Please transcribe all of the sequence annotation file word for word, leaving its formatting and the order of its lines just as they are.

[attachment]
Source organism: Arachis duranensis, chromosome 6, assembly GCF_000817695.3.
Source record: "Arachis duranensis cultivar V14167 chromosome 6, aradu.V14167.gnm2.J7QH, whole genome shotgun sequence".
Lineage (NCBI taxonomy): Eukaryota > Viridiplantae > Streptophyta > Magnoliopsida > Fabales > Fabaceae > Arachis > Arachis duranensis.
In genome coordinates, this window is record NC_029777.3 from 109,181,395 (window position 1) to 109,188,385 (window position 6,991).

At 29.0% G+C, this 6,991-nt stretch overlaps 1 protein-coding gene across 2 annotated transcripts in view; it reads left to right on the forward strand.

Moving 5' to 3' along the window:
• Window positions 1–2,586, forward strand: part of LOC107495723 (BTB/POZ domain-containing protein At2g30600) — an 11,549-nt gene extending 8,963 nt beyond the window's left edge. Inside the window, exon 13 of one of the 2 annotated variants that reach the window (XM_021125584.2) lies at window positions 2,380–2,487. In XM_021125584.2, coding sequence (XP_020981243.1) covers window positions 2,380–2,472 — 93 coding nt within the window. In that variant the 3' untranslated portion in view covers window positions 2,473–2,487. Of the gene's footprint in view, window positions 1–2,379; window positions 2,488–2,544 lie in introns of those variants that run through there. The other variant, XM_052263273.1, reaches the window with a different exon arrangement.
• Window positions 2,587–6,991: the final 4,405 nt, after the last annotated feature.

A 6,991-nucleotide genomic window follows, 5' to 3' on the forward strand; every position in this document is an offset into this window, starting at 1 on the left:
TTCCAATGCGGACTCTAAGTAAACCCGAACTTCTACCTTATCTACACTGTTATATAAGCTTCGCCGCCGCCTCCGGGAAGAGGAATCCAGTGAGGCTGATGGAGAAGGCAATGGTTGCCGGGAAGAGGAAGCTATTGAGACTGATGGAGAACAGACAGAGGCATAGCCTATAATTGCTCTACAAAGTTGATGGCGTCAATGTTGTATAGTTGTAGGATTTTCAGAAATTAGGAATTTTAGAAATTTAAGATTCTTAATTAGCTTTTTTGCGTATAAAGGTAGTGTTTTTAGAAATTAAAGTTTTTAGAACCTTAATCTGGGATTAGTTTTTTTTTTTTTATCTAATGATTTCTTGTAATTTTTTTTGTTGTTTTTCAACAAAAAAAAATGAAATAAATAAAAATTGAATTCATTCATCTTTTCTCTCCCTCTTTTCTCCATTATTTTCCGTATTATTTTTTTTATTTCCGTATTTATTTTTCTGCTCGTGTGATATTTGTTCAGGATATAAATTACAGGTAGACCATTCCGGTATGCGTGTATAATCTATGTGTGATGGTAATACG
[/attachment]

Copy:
Source organism: Arachis duranensis, chromosome 6, assembly GCF_000817695.3.
Source record: "Arachis duranensis cultivar V14167 chromosome 6, aradu.V14167.gnm2.J7QH, whole genome shotgun sequence".
Lineage (NCBI taxonomy): Eukaryota > Viridiplantae > Streptophyta > Magnoliopsida > Fabales > Fabaceae > Arachis > Arachis duranensis.
In genome coordinates, this window is record NC_029777.3 from 109,181,395 (window position 1) to 109,188,385 (window position 6,991).

At 29.0% G+C, this 6,991-nt stretch overlaps 1 protein-coding gene across 2 annotated transcripts in view; it reads left to right on the forward strand.

Moving 5' to 3' along the window:
• Window positions 1–2,586, forward strand: part of LOC107495723 (BTB/POZ domain-containing protein At2g30600) — an 11,549-nt gene extending 8,963 nt beyond the window's left edge. Inside the window, exon 13 of one of the 2 annotated variants that reach the window (XM_021125584.2) lies at window positions 2,380–2,487. In XM_021125584.2, coding sequence (XP_020981243.1) covers window positions 2,380–2,472 — 93 coding nt within the window. In that variant the 3' untranslated portion in view covers window positions 2,473–2,487. Of the gene's footprint in view, window positions 1–2,379; window positions 2,488–2,544 lie in introns of those variants that run through there. The other variant, XM_052263273.1, reaches the window with a different exon arrangement.
• Window positions 2,587–6,991: the final 4,405 nt, after the last annotated feature.

A 6,991-nucleotide genomic window follows, 5' to 3' on the forward strand; every position in this document is an offset into this window, starting at 1 on the left:
TTCCAATGCGGACTCTAAGTAAACCCGAACTTCTACCTTATCTACACTGTTATATAAGCTTCGCCGCCGCCTCCGGGAAGAGGAATCCAGTGAGGCTGATGGAGAAGGCAATGGTTGCCGGGAAGAGGAAGCTATTGAGACTGATGGAGAACAGACAGAGGCATAGCCTATAATTGCTCTACAAAGTTGATGGCGTCAATGTTGTATAGTTGTAGGATTTTCAGAAATTAGGAATTTTAGAAATTTAAGATTCTTAATTAGCTTTTTTGCGTATAAAGGTAGTGTTTTTAGAAATTAAAGTTTTTAGAACCTTAATCTGGGATTAGTTTTTTTTTTTTTATCTAATGATTTCTTGTAATTTTTTTTGTTGTTTTTCAACAAAAAAAAATGAAATAAATAAAAATTGAATTCATTCATCTTTTCTCTCCCTCTTTTCTCCATTATTTTCCGTATTATTTTTTTTATTTCCGTATTTATTTTTCTGCTCGTGTGATATTTGTTCAGGATATAAATTACAGGTAGACCATTCCGGTATGCGTGTATAATCTATGTGTGATGGTAATACG